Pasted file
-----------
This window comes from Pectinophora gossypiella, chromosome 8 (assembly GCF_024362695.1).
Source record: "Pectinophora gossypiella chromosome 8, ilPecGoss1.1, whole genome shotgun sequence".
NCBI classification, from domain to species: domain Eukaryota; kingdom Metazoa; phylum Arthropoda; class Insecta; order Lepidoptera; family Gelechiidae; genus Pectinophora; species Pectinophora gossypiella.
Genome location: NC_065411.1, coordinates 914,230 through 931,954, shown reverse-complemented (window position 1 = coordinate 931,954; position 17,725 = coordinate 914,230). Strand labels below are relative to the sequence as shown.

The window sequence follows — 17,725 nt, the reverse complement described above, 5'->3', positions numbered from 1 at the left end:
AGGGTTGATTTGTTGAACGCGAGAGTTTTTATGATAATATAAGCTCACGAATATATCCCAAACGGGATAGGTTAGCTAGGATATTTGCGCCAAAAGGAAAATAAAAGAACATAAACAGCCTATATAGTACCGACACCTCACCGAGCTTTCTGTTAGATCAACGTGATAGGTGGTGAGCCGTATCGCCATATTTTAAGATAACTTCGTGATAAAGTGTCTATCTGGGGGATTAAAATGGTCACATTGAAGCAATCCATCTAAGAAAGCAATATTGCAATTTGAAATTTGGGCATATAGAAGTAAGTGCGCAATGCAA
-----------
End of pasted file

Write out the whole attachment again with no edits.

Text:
This window comes from Pectinophora gossypiella, chromosome 8 (assembly GCF_024362695.1).
Source record: "Pectinophora gossypiella chromosome 8, ilPecGoss1.1, whole genome shotgun sequence".
NCBI classification, from domain to species: domain Eukaryota; kingdom Metazoa; phylum Arthropoda; class Insecta; order Lepidoptera; family Gelechiidae; genus Pectinophora; species Pectinophora gossypiella.
Genome location: NC_065411.1, coordinates 914,230 through 931,954, shown reverse-complemented (window position 1 = coordinate 931,954; position 17,725 = coordinate 914,230). Strand labels below are relative to the sequence as shown.

The window sequence follows — 17,725 nt, the reverse complement described above, 5'->3', positions numbered from 1 at the left end:
AGGGTTGATTTGTTGAACGCGAGAGTTTTTATGATAATATAAGCTCACGAATATATCCCAAACGGGATAGGTTAGCTAGGATATTTGCGCCAAAAGGAAAATAAAAGAACATAAACAGCCTATATAGTACCGACACCTCACCGAGCTTTCTGTTAGATCAACGTGATAGGTGGTGAGCCGTATCGCCATATTTTAAGATAACTTCGTGATAAAGTGTCTATCTGGGGGATTAAAATGGTCACATTGAAGCAATCCATCTAAGAAAGCAATATTGCAATTTGAAATTTGGGCATATAGAAGTAAGTGCGCAATGCAA